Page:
Growing Kale in the Home Garden for Dark, Leafy Greens


Growing kale in your home garden is easy! Its harvest season can last for an extended time, so you’ll reap the benefits of this dark, leafy green for months with just a single planting.

dinosaur kale growing in a garden

Growing kale in the home garden

Touted as a super food in recent years, kale has become popular in supermarkets, farmer’s markets, and now the home garden.

Kale is a member of the brassica family alongside other vegetables such as broccoli, cabbage, and collard greens.

Kale is generally considered a cool-weather crop. It can be grown in early spring, fall, or even through mild winters in some regions.

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Soil needs & plant size

Kale should be grown in rich, well-drained soil.

Because it is a vegetable grown for its leaves, plenty of organic matter and nitrogen will help produce vibrant plants.

Kale can tolerate less than ideal soil, but, as with most vegetables, expect a less than ideal harvest.

There are numerous named varieties of kale. Some have relatively flat leaves, others are very crinkled. The plants are handsome during their prime, making them a good addition to a front yard garden.

Most varieties, including Vates, Red Russian, and Lacinato kale can grow up to two feet tall with a 2-3 foot spread, depending on how large you allow them to grow.

Dwarf varieties can be used if space is an issue.

Two young hands planting a kale seedling

Germinating seeds

Kale can be seeded in one of a few ways. It can be seeded indoors for very early planting and transplanted deep to the first true leaves.

It can be seeded directly in rows, planting seed 1/4 – 1/2-inch deep.

Finally, for larger beds or plots, you can broadcast sow the seed by raking back 1/4 inch of soil, broadcasting by hand over the growing area, and raking back the soil just to cover.

In all three cases, seeds or transplants should be planted 4-6 weeks before the last average frost in the spring or 6-8 weeks before the first average frost in the fall.

Keep in mind, for fall planting, that kale is sweeter after a light frost.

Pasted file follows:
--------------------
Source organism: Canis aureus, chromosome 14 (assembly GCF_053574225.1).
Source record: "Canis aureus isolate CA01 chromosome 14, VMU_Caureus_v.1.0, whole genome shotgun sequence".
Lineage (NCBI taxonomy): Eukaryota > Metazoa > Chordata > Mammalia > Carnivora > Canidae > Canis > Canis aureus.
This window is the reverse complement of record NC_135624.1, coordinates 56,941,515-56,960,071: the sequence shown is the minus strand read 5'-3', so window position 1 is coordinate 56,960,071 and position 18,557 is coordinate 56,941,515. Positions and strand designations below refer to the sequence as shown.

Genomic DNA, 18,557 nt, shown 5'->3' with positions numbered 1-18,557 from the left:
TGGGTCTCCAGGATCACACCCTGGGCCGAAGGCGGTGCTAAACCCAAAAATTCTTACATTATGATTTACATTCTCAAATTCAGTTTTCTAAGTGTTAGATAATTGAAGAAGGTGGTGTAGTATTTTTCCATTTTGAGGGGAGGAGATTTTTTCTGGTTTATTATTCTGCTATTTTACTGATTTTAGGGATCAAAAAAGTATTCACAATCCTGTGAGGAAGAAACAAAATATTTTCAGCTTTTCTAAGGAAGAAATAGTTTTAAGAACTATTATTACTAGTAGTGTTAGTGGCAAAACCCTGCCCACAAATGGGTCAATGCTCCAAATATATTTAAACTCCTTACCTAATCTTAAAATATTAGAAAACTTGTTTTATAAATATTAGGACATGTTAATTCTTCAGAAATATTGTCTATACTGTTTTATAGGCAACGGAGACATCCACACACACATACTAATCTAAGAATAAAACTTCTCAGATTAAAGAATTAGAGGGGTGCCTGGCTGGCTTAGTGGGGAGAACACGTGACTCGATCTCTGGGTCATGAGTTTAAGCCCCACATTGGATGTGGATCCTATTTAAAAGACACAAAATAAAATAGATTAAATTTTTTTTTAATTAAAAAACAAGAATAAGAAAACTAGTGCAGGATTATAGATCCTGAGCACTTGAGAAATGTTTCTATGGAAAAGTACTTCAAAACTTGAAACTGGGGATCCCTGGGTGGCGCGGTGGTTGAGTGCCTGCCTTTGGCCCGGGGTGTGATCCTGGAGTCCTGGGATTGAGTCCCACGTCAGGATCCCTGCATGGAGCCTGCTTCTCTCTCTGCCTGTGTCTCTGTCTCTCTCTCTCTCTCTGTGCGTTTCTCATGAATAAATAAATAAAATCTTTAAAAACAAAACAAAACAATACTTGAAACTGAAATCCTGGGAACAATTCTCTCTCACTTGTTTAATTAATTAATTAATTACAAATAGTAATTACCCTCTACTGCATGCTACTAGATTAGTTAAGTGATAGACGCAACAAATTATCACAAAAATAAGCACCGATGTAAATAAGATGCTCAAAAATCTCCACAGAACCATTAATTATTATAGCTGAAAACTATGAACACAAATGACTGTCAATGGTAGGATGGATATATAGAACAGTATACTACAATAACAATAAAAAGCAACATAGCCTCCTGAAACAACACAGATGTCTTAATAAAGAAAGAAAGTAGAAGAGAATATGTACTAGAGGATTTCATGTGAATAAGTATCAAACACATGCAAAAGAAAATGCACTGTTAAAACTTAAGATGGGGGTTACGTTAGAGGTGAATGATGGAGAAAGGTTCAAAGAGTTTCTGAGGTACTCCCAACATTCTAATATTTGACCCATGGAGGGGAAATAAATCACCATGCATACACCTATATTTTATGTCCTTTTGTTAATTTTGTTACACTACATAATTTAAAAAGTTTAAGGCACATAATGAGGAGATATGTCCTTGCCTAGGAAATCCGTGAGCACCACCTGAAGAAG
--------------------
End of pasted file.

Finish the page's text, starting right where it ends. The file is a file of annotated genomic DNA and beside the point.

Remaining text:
tiny, growing kale seedling in rich dark soil

Pest protection

Like all brassicas, bugs can often be a problem.

There are a few approaches one can take to naturally deter these pests. One approach is to net brassicas not long after they are either sprouted or transplanted.

This is generally done on smaller beds and helps to deter the laying of eggs that begins the downward spiral.

Another approach is to plant a few companions such as dill and garlic that are reported to deter the pests common to brassicas.

Finally, picking bugs and their eggs directly from the plants is helpful and small children are wonderful helpers in this regard.

kale growing in a garden

When to harvest kale

Kale tastes best when grown in cooler weather, becoming sweeter after a light frost as mentioned above

But you can also grow it all summer long in cooler climates and when given a bit of afternoon shade.

Kale can be sown thickly to produce thinnings that are great as microgreens in salads.

From there, the plants can be thinned at 4-6 weeks for younger kale leaves. Full grown kale generally takes 50-85 days.

Once it is mature enough, you can cut some of the outer leaves from each plant to continue harvesting until it bolts.

Preserving kale

Greens can be blanched and frozen or canned, but my personal preference is to dehydrate them.

You can do this in a dehydrator or hang them upside down like you would herbs until dry.

Then crumble the leaves into glass containers and use in soups, stews, smoothies, and more all winter long.

Recipes featuring kale

Kale can be used in a host of ways, from a quick stir-fry as a side dish to soups to smoothies and more.

Here are just a few ideas for all that extra kale:

Growing kale is easy! Its harvest season can last for an extended time, so you'll reap the benefits of this dark, leafy green for months with just a single planting. Consider growing kale in your garden for fresh use and freeze some for adding to fruit smoothies. The dark green leafy greens are highly nutritious! #garden #growingfood #homestead


About Shannon Stonger

Shannon Stonger is the founder of the blog Nourishing Days, where she shares her family's journey towards sustainability. She is the author of the sourdough baking book 100% Rye and released Traditionally Fermented Foods in May 2017. She holds a bachelor's degree in chemistry and lives with her husband, five children, and various farm animals on their five-acre homestead in Texas.

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